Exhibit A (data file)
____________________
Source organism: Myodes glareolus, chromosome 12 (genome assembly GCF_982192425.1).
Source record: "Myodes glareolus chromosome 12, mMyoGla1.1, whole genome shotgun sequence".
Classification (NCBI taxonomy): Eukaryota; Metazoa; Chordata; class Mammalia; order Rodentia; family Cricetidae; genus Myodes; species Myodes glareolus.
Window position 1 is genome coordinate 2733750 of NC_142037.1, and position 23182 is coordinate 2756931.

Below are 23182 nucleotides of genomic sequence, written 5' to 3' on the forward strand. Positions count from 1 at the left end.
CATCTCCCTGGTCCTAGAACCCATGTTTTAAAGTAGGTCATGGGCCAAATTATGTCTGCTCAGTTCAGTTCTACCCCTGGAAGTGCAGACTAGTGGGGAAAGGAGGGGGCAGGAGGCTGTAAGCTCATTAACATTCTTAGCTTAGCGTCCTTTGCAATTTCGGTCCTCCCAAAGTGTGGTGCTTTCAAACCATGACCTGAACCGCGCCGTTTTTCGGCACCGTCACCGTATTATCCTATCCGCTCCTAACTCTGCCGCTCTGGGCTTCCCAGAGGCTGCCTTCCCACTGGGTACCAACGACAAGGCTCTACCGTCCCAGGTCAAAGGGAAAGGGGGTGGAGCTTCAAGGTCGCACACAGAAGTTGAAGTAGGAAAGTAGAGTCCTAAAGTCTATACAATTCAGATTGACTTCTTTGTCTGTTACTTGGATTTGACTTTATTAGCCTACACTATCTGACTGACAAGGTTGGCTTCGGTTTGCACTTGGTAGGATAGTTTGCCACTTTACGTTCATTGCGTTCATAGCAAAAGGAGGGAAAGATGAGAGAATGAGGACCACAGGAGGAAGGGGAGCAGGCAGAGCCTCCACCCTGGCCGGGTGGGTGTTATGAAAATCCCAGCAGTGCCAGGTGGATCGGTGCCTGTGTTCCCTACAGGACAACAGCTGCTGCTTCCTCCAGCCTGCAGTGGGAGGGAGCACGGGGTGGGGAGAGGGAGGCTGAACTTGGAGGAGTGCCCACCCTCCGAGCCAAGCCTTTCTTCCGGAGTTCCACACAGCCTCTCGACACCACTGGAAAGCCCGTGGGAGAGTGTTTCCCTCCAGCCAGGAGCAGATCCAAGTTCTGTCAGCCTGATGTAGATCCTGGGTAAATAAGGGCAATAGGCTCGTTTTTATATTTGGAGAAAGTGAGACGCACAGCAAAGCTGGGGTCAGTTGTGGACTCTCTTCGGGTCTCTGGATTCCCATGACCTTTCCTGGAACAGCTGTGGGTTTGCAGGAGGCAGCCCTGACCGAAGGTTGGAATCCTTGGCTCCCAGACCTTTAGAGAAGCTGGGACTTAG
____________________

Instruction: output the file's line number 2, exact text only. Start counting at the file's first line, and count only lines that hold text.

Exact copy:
Source record: "Myodes glareolus chromosome 12, mMyoGla1.1, whole genome shotgun sequence".